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When in doubt

21 Sep 2022 | OP ED Watch

One of the profoundly anti-scientific aspects of climate alarmism is the way it throws everything into the warming sink. For instance “A known menace is invading Alaska's shores, threatening economies and ecosystems” and of course climate is to blame. The story to which that email teaser linked says “Green crabs have already invaded Washington's shorelines. Now they’re heading to Alaska. The discovery, which experts say is likely tied to warming waters because of climate change, threatens Alaskan economies, ecosystems and long-standing ways of life.” Never mind that green crabs already exist in waters from the Baltic to Hawaii and have been discovered to get around by hitching rides in fishing and shipping gear. It must be climate change.

This beast is old news. “The green crab is a notorious invasive species that has reshaped U.S. ecosystems and hammered East Coast commercial fisheries for decades. The discovery of the species in Alaska represents a profound risk in a state that accounts for about 60% of the nation’s seafood harvest. They’re also almost impossible to remove. Nowhere in the world have green crabs been eradicated after they’ve established a population, scientists say. The discovery, which experts say is likely tied to warming waters due to climate change, threatens Alaskan economies, ecosystems and longstanding ways of life. ‘They’re like marine locusts,’ said Genelle Winter, the tribal community’s invasive species program director, outlining how the creatures could degrade the area’s coastal shorelines, eat the Dungeness crab tribal members rely upon for meals and destroy the area’s eelgrass habitat for salmon – the foundation of the Metlakatla economy.”

So obviously it’s been around for a while. But surely the move to Alaska from places like Massachusetts is proof of the dreaded warming, right? Yes, to journalists for whom everything is. But as the story blurts out, “The European green crab has been a pest in American waters for some 200 years, but it remained an East Coast-only menace until the late 1980s, when it was discovered in San Francisco Bay, likely transported by humans in bait or in packaging.” And did warming get it to chilly San Francisco from tropical Maine? No. Of course not.

What really happened is they started spewing larvae into ocean currents, their normal practice, and they spread on the West Coast as they had on the east. But reporters know that it’s like all bad things are like climate change man, so “Like many invasive species, green crabs are likely benefiting from climate change, which often facilitates invasions.”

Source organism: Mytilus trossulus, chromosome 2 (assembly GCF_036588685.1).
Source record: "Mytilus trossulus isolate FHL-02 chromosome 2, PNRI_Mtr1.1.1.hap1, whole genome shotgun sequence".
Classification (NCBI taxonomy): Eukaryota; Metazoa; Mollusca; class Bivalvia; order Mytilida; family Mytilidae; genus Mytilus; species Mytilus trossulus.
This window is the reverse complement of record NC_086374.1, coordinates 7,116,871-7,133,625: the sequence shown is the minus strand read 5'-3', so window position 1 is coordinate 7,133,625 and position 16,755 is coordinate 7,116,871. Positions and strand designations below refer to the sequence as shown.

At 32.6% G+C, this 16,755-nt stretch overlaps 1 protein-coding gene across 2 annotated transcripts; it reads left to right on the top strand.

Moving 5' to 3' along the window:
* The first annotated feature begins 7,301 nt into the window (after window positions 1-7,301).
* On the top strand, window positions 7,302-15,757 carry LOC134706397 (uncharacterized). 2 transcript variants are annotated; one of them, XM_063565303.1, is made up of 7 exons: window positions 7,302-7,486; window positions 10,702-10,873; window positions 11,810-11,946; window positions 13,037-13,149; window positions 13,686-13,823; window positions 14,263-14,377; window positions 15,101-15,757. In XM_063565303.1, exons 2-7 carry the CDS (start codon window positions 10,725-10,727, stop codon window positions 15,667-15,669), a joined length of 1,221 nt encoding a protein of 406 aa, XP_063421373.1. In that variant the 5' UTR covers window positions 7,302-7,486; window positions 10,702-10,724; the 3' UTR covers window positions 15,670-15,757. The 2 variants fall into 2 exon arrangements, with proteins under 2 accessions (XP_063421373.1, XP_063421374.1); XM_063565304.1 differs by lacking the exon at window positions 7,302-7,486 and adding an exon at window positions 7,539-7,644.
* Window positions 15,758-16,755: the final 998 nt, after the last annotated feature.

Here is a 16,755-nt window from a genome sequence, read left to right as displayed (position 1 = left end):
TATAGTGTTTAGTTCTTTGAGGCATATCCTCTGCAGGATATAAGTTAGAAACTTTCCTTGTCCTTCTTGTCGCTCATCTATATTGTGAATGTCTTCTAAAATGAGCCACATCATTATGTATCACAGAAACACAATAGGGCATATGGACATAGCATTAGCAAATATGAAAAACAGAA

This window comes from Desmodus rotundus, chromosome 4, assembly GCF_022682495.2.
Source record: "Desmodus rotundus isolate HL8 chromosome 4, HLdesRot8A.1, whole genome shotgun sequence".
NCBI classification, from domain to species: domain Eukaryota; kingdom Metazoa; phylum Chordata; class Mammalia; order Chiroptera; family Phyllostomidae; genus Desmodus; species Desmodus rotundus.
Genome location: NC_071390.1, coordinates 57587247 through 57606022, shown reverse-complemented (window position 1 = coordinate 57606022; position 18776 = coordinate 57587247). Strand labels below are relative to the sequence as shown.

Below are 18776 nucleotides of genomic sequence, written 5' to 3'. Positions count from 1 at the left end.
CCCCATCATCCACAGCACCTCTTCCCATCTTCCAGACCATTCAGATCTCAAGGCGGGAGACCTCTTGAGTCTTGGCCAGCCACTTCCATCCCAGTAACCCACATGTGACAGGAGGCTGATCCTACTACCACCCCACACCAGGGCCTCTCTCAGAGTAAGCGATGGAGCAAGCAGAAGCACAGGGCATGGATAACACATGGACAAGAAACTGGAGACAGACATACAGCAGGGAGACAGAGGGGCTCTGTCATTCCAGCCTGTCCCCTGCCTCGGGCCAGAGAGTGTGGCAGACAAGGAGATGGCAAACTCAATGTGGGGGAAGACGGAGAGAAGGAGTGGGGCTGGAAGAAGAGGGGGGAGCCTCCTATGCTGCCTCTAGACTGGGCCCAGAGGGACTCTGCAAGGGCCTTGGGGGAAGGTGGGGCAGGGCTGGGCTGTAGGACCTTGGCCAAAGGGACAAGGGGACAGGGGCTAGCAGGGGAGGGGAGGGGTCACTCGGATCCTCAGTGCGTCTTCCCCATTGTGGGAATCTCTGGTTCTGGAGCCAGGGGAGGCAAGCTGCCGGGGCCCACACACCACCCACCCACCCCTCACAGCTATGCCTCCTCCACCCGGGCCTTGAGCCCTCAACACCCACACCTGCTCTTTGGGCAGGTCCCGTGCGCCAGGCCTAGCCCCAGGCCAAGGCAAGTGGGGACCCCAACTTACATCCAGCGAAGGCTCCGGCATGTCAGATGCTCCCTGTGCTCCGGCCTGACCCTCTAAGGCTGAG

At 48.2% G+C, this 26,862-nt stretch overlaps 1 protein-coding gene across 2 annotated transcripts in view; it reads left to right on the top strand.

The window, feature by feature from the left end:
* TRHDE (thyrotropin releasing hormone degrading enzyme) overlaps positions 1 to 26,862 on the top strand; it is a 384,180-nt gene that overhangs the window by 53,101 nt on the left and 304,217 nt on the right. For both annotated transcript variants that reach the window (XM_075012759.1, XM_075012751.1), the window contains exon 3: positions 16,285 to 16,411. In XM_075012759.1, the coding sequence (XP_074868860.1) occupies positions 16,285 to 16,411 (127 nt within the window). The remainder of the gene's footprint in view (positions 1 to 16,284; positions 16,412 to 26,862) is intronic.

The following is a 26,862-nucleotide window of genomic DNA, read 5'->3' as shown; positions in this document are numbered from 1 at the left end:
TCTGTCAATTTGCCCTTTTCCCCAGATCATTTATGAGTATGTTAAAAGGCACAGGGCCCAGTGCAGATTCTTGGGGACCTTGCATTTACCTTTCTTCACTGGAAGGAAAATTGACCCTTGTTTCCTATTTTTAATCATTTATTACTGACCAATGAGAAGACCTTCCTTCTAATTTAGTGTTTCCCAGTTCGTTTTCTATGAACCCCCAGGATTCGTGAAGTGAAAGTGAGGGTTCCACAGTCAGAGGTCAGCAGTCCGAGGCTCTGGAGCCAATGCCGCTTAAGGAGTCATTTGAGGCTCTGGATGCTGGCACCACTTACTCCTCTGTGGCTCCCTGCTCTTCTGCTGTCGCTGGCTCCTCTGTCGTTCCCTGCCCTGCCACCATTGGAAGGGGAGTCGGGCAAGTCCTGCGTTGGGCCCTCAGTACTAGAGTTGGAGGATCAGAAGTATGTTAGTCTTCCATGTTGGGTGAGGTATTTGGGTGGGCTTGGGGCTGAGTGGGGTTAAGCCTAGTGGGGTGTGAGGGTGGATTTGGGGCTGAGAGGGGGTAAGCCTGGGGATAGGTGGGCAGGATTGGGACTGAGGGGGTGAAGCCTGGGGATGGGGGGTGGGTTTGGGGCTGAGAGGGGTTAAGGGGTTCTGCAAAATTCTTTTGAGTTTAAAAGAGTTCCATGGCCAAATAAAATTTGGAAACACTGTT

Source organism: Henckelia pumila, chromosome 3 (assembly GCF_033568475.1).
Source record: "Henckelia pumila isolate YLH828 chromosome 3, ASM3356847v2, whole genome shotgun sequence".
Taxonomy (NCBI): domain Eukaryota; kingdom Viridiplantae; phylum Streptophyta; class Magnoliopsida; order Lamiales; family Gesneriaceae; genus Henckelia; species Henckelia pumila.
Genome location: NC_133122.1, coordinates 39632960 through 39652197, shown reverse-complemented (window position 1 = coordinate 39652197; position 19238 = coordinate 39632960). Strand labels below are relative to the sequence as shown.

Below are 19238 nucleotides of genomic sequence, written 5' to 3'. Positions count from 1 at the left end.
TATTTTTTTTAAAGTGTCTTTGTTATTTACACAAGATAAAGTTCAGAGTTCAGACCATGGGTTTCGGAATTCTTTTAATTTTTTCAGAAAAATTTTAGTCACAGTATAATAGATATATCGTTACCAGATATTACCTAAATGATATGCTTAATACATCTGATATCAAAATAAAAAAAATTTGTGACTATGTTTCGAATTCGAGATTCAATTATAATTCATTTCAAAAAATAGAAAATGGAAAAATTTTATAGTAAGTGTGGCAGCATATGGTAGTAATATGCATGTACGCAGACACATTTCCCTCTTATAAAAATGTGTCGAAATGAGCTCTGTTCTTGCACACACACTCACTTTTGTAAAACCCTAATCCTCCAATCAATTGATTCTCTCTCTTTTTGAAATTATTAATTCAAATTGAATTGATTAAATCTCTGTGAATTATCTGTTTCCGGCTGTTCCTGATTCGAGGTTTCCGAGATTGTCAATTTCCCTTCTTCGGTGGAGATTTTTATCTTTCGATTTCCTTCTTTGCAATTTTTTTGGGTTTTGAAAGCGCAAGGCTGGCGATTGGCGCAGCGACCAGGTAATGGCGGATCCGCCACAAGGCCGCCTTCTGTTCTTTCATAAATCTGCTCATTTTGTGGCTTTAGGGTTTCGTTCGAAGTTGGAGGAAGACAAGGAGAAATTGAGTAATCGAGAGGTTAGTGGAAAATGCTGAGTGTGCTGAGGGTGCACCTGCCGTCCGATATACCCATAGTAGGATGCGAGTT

It is true that as climate changes, you would expect species to move to adapt. But there’s no more reason to expect warming to displace critters than for cooling to do so.

If journalists had the internet on their computers they could engage in deep research projects like Googling “green crab” and discover that Carcinus maenas “can tolerate a wide range of water temperatures and salinities”, pretty much anything from “0 to 30 °C (32 to 86 °F).” For that matter they might learn that “C. maenas is native to European and North African coasts as far as the Baltic Sea in the east, and Iceland and Central Norway in the north”. Iceland? Norway? The Baltic? Yes. It’s highly adaptable and thus “is one of the most common crabs throughout much of its range.” Which doesn’t include the warm Mediterranean though that sea is the scuttling ground of “the closely related species C. aestuarii.” And apparently “Appearances of C. maenas have been recorded in Brazil, Panama, Hawaii, Madagascar, the Red Sea, Pakistan, Sri Lanka, and Myanmar; however, these have not resulted in invasions, but remain isolated findings.” So maybe warmth isn’t its thing.

Still, to a journalist with a crab mallet everything looks like a warming crab.

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